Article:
A flaky future for Lancashire’s beloved ice cream vans?

Maurice Murray
Maurice Murray
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Research has found the number of ice cream vans has been falling for years. Wes Holmes speaks to a number of Lancashire vendors who say there is still plenty of life in the trade just yet...

Fears that the familiar jingle of the ice cream van could soon fade away forever have prompted debate between Lancashire vendors.

An article published by the BBC this month claimed ‘the number of ice cream vans has been falling for years’ - and while some ice cream manufacturers agreed that the familiar sight of a painted Mr Whippy could be in danger, others branded it ‘nonsense’.

Ice Cream Alliance director Maurice Murray, argued that the ice cream van industry was not failing, but changing as van owners now depend on carnivals, food festivals, weddings, birthday parties and Christenings to bring in the cash.

He said: “To say ice cream vans are dying out is nonsense. Yes, in the 1970s and 80s you would see a couple of vans two or three times a day, but now you will only see one - so the frequency of vans going round has declined, but the ice cream vans are still out there and there’s still a profit to be made.

“I run a Facebook group for mobilers with well over 1,000 members, and most of them have got two or three vans each.

When I was a kid everybody played in the streets, and now everybody plays on their XBox.

“There is less to be made on the streets because of competition from supermarkets, fuel stations and corner shops. Events are what everyone is turning to these days - weddings and birthday parties.”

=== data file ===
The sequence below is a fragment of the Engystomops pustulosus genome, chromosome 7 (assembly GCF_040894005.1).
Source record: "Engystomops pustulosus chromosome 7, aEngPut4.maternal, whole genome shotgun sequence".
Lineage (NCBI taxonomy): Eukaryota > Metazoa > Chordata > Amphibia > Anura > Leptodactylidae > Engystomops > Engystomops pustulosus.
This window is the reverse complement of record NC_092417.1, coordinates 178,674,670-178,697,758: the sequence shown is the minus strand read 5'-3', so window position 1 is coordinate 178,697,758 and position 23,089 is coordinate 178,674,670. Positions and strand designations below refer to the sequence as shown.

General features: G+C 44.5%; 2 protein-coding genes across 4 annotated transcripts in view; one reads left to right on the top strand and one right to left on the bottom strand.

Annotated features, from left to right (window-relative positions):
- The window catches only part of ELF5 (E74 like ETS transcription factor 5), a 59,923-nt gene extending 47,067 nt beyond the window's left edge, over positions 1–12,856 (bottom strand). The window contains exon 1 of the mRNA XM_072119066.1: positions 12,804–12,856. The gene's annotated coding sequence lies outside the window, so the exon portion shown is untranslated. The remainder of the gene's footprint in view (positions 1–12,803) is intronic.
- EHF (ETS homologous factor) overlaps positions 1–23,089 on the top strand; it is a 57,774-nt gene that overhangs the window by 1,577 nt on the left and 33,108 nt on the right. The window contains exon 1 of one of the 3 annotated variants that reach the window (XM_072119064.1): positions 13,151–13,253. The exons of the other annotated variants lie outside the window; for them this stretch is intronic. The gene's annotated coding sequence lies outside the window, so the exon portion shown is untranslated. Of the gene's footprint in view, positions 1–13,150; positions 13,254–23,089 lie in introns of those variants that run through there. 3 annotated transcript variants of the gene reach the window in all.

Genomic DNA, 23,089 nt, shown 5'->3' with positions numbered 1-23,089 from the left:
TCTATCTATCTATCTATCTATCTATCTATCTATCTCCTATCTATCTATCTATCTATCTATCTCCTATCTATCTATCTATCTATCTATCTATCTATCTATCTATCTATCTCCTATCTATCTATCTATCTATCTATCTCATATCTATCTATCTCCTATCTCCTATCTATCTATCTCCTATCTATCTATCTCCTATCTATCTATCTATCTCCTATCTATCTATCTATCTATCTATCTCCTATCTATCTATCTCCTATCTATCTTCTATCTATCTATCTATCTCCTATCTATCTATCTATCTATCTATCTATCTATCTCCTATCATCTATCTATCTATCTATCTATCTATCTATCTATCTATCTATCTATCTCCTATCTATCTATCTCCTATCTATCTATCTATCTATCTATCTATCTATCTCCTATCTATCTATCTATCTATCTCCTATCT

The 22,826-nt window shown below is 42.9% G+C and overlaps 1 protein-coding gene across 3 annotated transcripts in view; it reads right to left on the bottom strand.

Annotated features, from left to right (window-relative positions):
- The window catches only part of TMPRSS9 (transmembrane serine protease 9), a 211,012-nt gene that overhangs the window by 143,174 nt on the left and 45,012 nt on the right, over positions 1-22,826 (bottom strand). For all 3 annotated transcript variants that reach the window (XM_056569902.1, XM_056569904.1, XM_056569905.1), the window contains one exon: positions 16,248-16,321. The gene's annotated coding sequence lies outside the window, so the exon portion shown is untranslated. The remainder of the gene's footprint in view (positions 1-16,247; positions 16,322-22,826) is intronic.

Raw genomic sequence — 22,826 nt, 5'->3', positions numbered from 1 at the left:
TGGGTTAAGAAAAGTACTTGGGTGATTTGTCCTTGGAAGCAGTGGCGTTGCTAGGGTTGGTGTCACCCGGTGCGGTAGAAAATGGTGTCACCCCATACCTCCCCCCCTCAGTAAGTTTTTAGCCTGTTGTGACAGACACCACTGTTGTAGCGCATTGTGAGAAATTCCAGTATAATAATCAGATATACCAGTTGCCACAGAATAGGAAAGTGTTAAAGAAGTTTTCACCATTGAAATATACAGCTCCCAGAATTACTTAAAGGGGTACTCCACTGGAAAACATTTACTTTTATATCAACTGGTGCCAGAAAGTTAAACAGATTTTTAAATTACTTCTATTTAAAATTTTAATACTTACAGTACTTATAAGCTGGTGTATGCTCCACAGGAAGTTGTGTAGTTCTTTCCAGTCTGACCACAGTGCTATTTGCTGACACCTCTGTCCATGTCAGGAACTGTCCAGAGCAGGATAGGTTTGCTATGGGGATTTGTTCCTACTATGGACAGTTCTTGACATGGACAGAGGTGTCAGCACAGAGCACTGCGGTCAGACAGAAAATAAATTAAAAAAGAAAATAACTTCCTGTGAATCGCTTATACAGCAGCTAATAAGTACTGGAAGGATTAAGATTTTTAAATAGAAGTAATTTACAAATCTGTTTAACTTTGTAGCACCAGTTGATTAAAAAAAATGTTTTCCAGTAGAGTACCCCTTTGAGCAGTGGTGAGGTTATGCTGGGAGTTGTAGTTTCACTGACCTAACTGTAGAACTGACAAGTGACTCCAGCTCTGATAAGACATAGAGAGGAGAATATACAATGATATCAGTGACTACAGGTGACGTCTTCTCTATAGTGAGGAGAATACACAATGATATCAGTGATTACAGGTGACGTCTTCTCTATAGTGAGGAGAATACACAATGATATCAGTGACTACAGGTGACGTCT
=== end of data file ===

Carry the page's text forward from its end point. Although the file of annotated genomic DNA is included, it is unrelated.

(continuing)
Maurice, who has run a small fleet of ice cream vans since 2007 with the help of his two sons, currently sells ices at Cala Gran caravan park and Freeport Fleetwood, and was awarded the title of ‘Mobiler of the Year’ in 2016.

He added: “Special events are the future of the ice cream truck.”

However, Ethan Dowson, manager at Mrs Dowson’s Ice Cream in Salmesbury, said he believed traditional Mr Whippy vans could face an uncertain future as discerning customers turned to more organic alternatives.

He said: “People are now a lot more health-conscious and want to know exactly what goes into their food.

“We are an artisan company. As a business we are definitely getting more and more attention as people want high-quality ice cream.

“Over the past 14 years the success of our mobile vendors has increased tenfold at least. Without question we get a lot of invites from people who are doing events. We were at Clitheroe Food Festival and it was our most successful year so far.

“However, the Mr Whippy vans might be in danger since people are buying ordinary ice cream and lollies at the supermarket. For a Thursday night ice cream for a child, parents will go to the freezer, not an ice cream van. I think that’s why they may have seen a decline.”

Sally Sitzell, owner of the Feisty Cow ice cream shop in Penwortham, felt the potential decline in ordinary ice cream vans was a sign of changing times.

She said: “When I was a kid everybody played in the streets, and now everybody plays on their XBox.

“It’s a totally different generation.

“You used to see vans all around the neighbourhood, and you don’t see them any more.

“When you drive down past your local park, they’re never full like they were. There are trampoline parks and play centres for children instead.

“Years ago people would make their fun at home and then you’d hear the ice cream van and run out to it.

“I think it’s a sign that the times are changing. I do think it’s a shame.

“People have forgotten about them.”

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